Week by Week

What do you need to know to care for your 20 months old baby?

By Medically reviewed by Dr. Duyen Le

Development & Behavior

What should my toddler be doing right now?

At 20 months, your child may be able to start using one to two word sentences. He will be very curious with books. This is a great way to encourage reading. He may even have a favorite book that he wants you to read. He can probably point to different pictures in the book. This is a great sign that his communication and cognitive skill are developing.

You can also tell his motor skills are developing by holding the book on his own. This is a great accomplishment. He probably can also turn the page on his own. These small positive signs are great ways to know your baby is developing normally. He may also be able to throw and kick a ball.

What should my toddler be preparing to do?

A great way to support your toddler is buying books to read during reading time. You can schedule reading time before bedtime. This is a great way to calm and relax your child before bedtime. Other times when you can incorporate reading time is during playtime, before naptime or even potty time

You can choose different types of books such as rhyming books or picture naming books. You can also bring your child to the bookstore and observe what type of books your child gravitates towards. Involve your child in the book selection which will stimulate his excitement.

Your baby is starting to become more independent. He will probably start shouting “Me do it” or “By self!”. You can support your child by giving him small chores such as putting a dirty spoon in the sink or cleaning his own spills. This will empower him and make him feel important. Be sure to offer specific approving praise, whether or not the job is done perfectly: “Wow, thank you for putting the dirty spoon away!”

Doctor visits

What should happen to my toddler when I visit my doctor?

Your next doctor visit is probably not scheduled for this month. You should only see your doctor if you missed your last 18month checkup or if you have any urgent concerns. If your child is active and healthy, you can wait until your next visit at 24 months.

What should I tell my doctor?

It is important to take care of your toddler’s teeth. Toothpaste that has fluoride is not recommended until at least 2 years old. The reason is because at this age your child does not know how to spit yet. It is dangerous if your child ingests too much fluoride. You can use baby toothpaste without fluoride. It may also be challenging to get your child to brush his teeth. Here are some tips that can help:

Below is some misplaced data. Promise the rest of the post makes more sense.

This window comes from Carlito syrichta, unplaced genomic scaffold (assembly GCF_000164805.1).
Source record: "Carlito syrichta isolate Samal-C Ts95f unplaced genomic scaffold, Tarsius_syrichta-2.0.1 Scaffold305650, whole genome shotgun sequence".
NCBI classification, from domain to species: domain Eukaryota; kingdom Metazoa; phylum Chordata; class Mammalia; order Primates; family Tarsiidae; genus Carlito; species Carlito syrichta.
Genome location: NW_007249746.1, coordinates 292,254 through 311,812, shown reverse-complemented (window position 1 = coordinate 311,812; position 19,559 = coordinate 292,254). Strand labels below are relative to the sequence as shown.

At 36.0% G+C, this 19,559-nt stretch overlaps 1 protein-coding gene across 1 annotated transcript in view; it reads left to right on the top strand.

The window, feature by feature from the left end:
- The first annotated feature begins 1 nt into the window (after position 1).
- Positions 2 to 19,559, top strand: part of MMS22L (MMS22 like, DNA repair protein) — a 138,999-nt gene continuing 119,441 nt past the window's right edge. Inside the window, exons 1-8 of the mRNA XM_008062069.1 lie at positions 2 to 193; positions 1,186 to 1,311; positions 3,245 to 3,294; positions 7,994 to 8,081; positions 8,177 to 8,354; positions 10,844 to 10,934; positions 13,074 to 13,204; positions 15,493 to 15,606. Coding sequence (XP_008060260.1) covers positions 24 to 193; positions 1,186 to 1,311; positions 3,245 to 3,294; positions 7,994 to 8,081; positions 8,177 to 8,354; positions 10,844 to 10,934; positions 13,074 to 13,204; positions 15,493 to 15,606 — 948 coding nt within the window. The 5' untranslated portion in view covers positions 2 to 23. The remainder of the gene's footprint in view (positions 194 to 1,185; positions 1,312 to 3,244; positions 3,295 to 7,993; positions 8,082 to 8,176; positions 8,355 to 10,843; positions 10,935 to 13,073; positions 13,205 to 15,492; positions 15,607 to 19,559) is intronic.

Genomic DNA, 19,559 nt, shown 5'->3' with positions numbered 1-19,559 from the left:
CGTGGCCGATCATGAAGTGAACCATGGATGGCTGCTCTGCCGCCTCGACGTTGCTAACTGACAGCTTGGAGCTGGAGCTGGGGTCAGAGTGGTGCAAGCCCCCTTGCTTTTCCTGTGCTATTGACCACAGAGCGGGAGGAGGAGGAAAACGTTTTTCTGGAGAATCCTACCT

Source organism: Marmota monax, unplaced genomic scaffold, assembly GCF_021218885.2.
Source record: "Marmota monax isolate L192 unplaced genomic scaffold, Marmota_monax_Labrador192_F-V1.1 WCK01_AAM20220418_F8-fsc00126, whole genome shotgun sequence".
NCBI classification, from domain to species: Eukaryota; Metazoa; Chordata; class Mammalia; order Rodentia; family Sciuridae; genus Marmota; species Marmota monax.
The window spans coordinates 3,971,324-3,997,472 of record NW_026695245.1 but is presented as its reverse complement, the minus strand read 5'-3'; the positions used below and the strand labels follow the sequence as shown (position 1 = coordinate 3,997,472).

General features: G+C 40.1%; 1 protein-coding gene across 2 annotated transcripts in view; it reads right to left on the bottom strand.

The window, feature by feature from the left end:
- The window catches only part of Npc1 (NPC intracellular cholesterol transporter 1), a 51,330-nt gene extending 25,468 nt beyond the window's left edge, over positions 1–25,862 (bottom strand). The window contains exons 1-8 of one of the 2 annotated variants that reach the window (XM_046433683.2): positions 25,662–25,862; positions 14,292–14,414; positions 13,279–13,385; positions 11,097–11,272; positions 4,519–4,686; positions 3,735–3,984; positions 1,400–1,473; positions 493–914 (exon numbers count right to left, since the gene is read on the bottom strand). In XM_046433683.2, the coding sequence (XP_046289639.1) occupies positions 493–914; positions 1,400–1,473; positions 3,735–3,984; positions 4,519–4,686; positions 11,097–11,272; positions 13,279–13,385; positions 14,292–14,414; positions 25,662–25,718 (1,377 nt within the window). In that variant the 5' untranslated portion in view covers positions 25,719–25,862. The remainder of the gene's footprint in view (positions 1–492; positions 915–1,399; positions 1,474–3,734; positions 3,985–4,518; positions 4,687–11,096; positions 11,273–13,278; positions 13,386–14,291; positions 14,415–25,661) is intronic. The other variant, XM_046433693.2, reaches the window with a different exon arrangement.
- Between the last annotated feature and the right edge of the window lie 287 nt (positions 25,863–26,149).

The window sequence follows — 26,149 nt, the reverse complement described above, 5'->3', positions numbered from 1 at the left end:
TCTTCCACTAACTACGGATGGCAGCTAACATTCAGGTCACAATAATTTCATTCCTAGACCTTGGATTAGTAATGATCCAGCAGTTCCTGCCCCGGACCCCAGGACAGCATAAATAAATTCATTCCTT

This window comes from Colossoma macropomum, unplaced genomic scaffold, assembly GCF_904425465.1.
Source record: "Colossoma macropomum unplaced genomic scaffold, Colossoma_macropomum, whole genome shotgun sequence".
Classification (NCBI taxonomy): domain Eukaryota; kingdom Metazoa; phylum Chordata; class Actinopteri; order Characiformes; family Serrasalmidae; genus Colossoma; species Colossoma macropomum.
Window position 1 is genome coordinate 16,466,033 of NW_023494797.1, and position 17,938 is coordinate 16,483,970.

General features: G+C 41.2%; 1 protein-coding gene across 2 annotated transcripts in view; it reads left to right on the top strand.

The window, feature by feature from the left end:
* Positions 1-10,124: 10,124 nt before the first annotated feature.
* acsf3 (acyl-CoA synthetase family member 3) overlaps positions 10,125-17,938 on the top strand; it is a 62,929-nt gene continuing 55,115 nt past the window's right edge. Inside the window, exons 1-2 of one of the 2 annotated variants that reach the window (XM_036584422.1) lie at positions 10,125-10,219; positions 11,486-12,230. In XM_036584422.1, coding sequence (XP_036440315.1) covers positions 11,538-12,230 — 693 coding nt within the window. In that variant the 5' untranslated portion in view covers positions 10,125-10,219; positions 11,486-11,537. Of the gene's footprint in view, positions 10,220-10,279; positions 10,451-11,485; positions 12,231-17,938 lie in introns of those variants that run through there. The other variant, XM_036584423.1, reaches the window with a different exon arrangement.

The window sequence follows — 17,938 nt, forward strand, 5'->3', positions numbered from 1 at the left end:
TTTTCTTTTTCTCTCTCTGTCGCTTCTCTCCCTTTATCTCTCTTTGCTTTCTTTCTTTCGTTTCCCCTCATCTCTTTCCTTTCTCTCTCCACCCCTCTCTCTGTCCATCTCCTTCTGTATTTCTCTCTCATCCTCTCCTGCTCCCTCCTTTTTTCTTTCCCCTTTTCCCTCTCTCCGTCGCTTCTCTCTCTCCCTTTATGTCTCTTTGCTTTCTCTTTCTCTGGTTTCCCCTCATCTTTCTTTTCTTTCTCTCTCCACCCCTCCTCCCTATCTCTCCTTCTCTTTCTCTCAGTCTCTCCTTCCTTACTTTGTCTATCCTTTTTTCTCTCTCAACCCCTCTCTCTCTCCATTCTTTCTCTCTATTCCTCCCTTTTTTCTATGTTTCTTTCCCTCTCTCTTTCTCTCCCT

• Try having your child imitate you. Brush your own teeth at the same time so your child can also brush his teeth. It can be a favorite toddler activity you do together.
  • Exaggerate the spitting part. Many toddlers love this once they’ve mastered it. Show him how to swish a sip of water and then spit it out – and then let him practice as many times as he wants.
  • Let him stand on a step stool so he can see his reflection in the mirror. Then count teeth together as you brush them.
  • A battery-powered or musical toothbrush may entice a reluctant brusher.
  • A small, soft-bristled brush is the most comfortable.
  • These tips can help your toddler start brushing on his own in no time.

What to expect

What health concerns should I expect?

You may be concerned about how your toddler is not listening to you. They may understand the word “no” but they will not always listen to you. This is because they have not learned about self-control yet. What you can do right now is make your home child-safe, meaning put away breakable items or use plastic covers for sharp corners. This will limit you from say too many “nos.” When you do have to say “no” you can guide your child and suggest him to play with a safe alternative. Safe control takes time to develop.

Another concern is being worried about how your child’s vocabulary is developing. Every child is develops at a different rate. It is important to find clues and know when to support your child’s development. For example if you find your child pulling your hand to a toy he wants to play with, you can verbalize his thought. This way next time he might use his words to express what his wants.

Hello Health Group does not provide medical advice, diagnosis or treatment.

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